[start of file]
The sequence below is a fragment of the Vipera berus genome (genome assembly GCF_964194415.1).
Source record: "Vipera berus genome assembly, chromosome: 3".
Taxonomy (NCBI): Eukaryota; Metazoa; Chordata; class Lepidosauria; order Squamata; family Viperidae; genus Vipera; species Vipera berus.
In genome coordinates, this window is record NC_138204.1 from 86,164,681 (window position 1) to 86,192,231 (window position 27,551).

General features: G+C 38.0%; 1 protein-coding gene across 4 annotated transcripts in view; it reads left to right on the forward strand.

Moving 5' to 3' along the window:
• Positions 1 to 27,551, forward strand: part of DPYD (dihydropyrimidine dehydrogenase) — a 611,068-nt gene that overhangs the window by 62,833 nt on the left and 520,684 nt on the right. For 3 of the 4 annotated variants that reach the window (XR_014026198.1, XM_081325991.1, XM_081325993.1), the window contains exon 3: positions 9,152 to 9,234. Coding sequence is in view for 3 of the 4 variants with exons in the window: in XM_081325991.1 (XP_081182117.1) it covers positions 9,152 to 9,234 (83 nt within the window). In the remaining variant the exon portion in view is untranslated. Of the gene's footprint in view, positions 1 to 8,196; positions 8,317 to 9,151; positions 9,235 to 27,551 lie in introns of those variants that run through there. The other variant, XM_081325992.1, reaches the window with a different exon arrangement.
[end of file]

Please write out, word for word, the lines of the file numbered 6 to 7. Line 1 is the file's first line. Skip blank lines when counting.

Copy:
Moving 5' to 3' along the window:
• Positions 1 to 27,551, forward strand: part of DPYD (dihydropyrimidine dehydrogenase) — a 611,068-nt gene that overhangs the window by 62,833 nt on the left and 520,684 nt on the right. For 3 of the 4 annotated variants that reach the window (XR_014026198.1, XM_081325991.1, XM_081325993.1), the window contains exon 3: positions 9,152 to 9,234. Coding sequence is in view for 3 of the 4 variants with exons in the window: in XM_081325991.1 (XP_081182117.1) it covers positions 9,152 to 9,234 (83 nt within the window). In the remaining variant the exon portion in view is untranslated. Of the gene's footprint in view, positions 1 to 8,196; positions 8,317 to 9,151; positions 9,235 to 27,551 lie in introns of those variants that run through there. The other variant, XM_081325992.1, reaches the window with a different exon arrangement.